Money Shot

Author : Jeff Sparrow
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RUNNER-UP FOR THE FAW BARBARA RAMSDEN AWARD FOR WRITER AND EDITOR SHORTLISTED FOR THE MANNING CLARK HOUSE CULTURAL AWARD A READINGS TOP-TEN NON-FICTION BOOK OF THE YEAR In the spirited tradition of Louis Theroux, Jeff Sparrow sets out to explore the relationship between porn and censorship, and what it reveals about our social values. From the internet revolution to raunch culture, Sparrow’s quest takes him through contemporary Australia: the sparkly booths of Sexpo; grimy adult cinemas; the loud, pro-virginity rallies of Pentecostal youth groups; and the depths of the Australian desert, where the Intervention has led to prohibitive restrictions in Indigenous communities. Along the way, Sparrow interviews some key figures, from religious lobbyists and porn stars to feminist activists, convicted pornographers, and those on the censorship board — who spend their days watching porn to evaluate what ‘the average person’ would think of it. Through their stories, he uncovers the hypocrisies and blind spots in a system that seeks to encapsulate the community’s views, but endorses cultural and social prejudices in doing so. In a time of fervour and moral panic, when old divisions between Right and Left are breaking down, Money Shot probes the contradictions of our relationship to sex and censure, excess and folly, erotica and vice. By turns moving, enlightening, and terrifically funny, it will show you a new side to the debate about censorship — whatever your views. PRAISE FOR JEFF SPARROW ‘Revealing ... deftly explores the relationship between pornography, censorship and society’ The Herald Sun ‘Money Shot is an important book ... Sparrow's analysis of the economic and political context of porn is incisive’ The Age

Paul Robeson

Author : Ernest Kaiser
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Compiled by the editors of Freedomways. Tributes to Robeson in prose and poetry by his contemporaries. Selections from Robeson's own writings. Foreword to this edition by Ernest Kaiser. Updated bibliography.

Congressional Record

Author : United States. Congress
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The Congressional Record is the official record of the proceedings and debates of the United States Congress. It is published daily when Congress is in session. The Congressional Record began publication in 1873. Debates for sessions prior to 1873 are recorded in The Debates and Proceedings in the Congress of the United States (1789-1824), the Register of Debates in Congress (1824-1837), and the Congressional Globe (1833-1873)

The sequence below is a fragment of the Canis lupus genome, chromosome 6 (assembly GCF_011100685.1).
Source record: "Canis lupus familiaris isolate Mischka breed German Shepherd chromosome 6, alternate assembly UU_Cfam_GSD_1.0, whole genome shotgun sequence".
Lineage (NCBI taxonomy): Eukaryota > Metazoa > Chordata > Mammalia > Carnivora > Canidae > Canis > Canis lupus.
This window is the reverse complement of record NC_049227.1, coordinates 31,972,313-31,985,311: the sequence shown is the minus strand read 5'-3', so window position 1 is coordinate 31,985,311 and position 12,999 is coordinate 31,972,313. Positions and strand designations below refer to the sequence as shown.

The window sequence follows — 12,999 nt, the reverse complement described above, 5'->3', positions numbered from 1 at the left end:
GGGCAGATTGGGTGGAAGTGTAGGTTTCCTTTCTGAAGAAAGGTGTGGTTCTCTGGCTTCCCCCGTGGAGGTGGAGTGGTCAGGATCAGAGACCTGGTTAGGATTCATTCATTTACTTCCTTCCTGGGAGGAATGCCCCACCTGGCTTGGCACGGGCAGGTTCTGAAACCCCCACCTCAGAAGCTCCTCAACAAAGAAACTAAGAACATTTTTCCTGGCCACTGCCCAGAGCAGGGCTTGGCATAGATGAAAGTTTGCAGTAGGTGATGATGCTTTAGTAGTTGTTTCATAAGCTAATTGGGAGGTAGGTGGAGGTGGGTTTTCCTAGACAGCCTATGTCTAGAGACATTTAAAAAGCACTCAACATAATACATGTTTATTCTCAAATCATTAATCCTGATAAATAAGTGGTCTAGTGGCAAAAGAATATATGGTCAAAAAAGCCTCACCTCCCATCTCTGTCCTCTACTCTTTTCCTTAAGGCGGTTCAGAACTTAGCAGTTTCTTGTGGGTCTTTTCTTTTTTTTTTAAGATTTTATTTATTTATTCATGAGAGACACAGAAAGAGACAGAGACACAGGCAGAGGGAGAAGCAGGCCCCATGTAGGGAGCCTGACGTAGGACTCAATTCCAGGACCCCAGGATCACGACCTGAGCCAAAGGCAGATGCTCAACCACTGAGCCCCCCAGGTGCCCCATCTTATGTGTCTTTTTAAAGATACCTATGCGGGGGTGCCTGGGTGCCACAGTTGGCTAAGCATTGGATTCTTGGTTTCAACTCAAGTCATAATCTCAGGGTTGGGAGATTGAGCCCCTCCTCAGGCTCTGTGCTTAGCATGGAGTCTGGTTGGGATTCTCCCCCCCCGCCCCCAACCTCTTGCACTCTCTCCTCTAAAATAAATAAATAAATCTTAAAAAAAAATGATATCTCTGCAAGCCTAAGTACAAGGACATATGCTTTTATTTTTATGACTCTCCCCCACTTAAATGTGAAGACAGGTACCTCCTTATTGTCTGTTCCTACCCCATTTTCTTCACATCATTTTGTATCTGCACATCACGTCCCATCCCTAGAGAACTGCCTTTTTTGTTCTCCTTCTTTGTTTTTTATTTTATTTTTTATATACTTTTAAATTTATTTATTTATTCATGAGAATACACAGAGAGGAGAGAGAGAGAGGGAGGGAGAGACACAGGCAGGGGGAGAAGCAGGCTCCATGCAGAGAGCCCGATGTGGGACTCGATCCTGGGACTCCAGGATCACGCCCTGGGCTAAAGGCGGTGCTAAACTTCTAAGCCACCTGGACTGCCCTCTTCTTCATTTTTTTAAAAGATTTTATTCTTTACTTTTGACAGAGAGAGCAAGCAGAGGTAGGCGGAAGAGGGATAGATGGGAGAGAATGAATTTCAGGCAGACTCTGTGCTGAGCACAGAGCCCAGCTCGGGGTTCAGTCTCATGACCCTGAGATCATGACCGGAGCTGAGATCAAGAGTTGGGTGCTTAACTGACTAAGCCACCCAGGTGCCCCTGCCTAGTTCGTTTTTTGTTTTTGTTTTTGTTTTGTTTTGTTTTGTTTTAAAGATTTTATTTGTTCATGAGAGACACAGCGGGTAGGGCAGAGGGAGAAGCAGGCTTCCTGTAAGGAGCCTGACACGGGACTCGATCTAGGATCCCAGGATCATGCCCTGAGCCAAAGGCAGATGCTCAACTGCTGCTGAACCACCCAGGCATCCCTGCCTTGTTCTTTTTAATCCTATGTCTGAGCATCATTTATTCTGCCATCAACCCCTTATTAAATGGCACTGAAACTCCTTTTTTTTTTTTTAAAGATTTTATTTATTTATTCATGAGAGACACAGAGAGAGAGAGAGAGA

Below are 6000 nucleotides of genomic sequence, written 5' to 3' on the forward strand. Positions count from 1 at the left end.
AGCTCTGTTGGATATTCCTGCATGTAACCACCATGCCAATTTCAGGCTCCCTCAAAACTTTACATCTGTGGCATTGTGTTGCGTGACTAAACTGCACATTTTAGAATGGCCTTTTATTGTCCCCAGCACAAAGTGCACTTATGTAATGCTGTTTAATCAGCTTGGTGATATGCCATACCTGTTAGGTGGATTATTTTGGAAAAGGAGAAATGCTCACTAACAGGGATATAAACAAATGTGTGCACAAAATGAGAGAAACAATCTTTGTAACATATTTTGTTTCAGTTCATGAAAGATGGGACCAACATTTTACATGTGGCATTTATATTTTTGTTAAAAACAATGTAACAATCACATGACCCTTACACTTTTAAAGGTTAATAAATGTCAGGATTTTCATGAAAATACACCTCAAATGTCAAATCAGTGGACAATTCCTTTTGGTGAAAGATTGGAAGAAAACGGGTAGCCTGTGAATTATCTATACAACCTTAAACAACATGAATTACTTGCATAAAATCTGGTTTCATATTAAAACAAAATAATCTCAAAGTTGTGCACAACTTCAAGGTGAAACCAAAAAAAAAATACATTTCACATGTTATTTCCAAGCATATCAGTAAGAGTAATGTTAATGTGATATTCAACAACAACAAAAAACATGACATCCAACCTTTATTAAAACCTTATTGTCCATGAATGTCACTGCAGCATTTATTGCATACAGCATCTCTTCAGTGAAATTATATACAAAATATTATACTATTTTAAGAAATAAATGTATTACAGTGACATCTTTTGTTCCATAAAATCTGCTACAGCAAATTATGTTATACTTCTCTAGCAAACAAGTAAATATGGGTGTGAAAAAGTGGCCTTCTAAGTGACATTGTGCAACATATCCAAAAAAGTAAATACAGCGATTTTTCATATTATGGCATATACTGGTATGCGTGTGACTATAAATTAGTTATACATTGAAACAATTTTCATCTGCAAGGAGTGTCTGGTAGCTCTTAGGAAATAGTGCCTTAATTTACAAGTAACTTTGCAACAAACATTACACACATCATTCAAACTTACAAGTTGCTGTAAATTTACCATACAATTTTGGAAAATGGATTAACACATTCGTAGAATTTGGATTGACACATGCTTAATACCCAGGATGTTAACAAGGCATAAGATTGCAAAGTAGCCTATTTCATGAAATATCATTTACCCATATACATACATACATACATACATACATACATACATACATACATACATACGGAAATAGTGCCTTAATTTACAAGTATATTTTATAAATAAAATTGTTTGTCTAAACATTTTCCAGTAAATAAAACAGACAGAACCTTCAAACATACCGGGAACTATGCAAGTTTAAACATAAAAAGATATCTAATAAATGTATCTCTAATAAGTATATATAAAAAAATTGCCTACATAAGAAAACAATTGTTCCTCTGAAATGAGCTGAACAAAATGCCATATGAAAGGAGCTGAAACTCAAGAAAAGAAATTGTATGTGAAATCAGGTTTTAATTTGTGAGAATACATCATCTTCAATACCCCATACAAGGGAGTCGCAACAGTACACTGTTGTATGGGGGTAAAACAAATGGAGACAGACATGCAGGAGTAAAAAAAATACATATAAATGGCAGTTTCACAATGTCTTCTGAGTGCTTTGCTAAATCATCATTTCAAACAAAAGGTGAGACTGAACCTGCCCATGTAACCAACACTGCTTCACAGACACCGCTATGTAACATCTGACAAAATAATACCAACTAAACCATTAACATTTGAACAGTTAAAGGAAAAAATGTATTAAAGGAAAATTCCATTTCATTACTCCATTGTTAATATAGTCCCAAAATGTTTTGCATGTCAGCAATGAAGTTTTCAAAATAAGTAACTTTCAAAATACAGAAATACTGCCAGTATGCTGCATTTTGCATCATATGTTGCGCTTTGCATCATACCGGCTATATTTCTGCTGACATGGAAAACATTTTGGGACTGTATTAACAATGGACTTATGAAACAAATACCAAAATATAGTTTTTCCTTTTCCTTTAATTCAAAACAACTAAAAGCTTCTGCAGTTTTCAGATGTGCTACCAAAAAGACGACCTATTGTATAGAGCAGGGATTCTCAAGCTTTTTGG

Paul Robeson

Author : Martin Duberman
File Size : 31.50 MB
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The remarkable life of Paul Robeson, quintessential Harlem Renaissance man: scholar, all-American, actor, activist, and firebrand Born the son of an ex-slave in New Jersey in 1898, Paul Robeson, endowed with multiple gifts, seemed destined for fame. In his youth, he was as tenacious in the classroom as he was on the football field. After graduating from Rutgers with high honors, he went on to earn a law degree at Columbia. Soon after, he began a stage and film career that made him one of the country’s most celebrated figures. But it was not to last. Robeson became increasingly vocal about defending black civil rights and criticizing Western imperialism, and his radical views ran counter to the country’s evermore conservative posture. During the McCarthy period, Robeson’s passport was lifted, he was denounced as a traitor, and his career was destroyed. Yet he refused to bow. His powerful and tragic story is emblematic of the major themes of twentieth-century history. Martin Duberman’s exhaustive biography is the result of years of research and interviews, and paints a portrait worthy of its incredible subject and his improbable story. Duberman uses primary documents to take us deep into Robeson’s life, giving Robeson the due that he so richly deserves.

Princess Noire

Author : Nadine Cohodas
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Born Eunice Waymon in Tryon, North Carolina, Nina Simone (1933-2003) began her musical life playing classical piano. A child prodigy, she wanted a career on the concert stage, but when the Curtis Institute of Music rejected her, the devastating disappointment compelled her to change direction. She turned to popular music and jazz but never abandoned her classical roots or her intense ambition. By the age of twenty six, Simone had sung at New York City's venerable Town Hall and was on her way. Tapping into newly unearthed material on Simone's family and career, Nadine Cohodas paints a luminous portrait of the singer, highlighting her tumultuous life, her innovative compositions, and the prodigious talent that matched her ambition. With precision and empathy, Cohodas weaves the story of Simone's contentious relationship with audiences and critics, her outspoken support for civil rights, her two marriages and her daughter, and, later, the sense of alienation that drove her to live abroad from 1993 until her death. Alongside these threads runs a more troubling one: Simone's increasing outbursts of rage and pain that signaled mental illness and a lifelong struggle to overcome a deep sense of personal injustice.